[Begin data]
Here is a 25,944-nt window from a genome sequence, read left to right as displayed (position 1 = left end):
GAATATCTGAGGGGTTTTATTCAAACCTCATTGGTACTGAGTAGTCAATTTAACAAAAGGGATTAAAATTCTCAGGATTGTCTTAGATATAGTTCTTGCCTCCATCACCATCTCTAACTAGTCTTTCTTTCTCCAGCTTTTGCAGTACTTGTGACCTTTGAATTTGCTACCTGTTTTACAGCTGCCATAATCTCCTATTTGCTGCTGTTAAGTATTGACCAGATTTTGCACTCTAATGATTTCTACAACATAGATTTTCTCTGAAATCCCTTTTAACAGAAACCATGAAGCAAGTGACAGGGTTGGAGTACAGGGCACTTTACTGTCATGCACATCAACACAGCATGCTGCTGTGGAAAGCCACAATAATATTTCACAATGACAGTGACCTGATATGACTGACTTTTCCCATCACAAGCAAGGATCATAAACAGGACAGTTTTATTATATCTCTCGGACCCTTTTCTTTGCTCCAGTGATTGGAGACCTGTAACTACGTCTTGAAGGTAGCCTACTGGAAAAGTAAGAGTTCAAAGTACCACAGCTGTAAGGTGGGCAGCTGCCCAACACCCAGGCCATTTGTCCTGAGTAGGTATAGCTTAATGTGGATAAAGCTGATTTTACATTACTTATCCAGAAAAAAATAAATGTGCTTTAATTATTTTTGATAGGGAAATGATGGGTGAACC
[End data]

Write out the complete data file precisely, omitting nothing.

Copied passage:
Here is a 25,944-nt window from a genome sequence, read left to right as displayed (position 1 = left end):
GAATATCTGAGGGGTTTTATTCAAACCTCATTGGTACTGAGTAGTCAATTTAACAAAAGGGATTAAAATTCTCAGGATTGTCTTAGATATAGTTCTTGCCTCCATCACCATCTCTAACTAGTCTTTCTTTCTCCAGCTTTTGCAGTACTTGTGACCTTTGAATTTGCTACCTGTTTTACAGCTGCCATAATCTCCTATTTGCTGCTGTTAAGTATTGACCAGATTTTGCACTCTAATGATTTCTACAACATAGATTTTCTCTGAAATCCCTTTTAACAGAAACCATGAAGCAAGTGACAGGGTTGGAGTACAGGGCACTTTACTGTCATGCACATCAACACAGCATGCTGCTGTGGAAAGCCACAATAATATTTCACAATGACAGTGACCTGATATGACTGACTTTTCCCATCACAAGCAAGGATCATAAACAGGACAGTTTTATTATATCTCTCGGACCCTTTTCTTTGCTCCAGTGATTGGAGACCTGTAACTACGTCTTGAAGGTAGCCTACTGGAAAAGTAAGAGTTCAAAGTACCACAGCTGTAAGGTGGGCAGCTGCCCAACACCCAGGCCATTTGTCCTGAGTAGGTATAGCTTAATGTGGATAAAGCTGATTTTACATTACTTATCCAGAAAAAAATAAATGTGCTTTAATTATTTTTGATAGGGAAATGATGGGTGAACC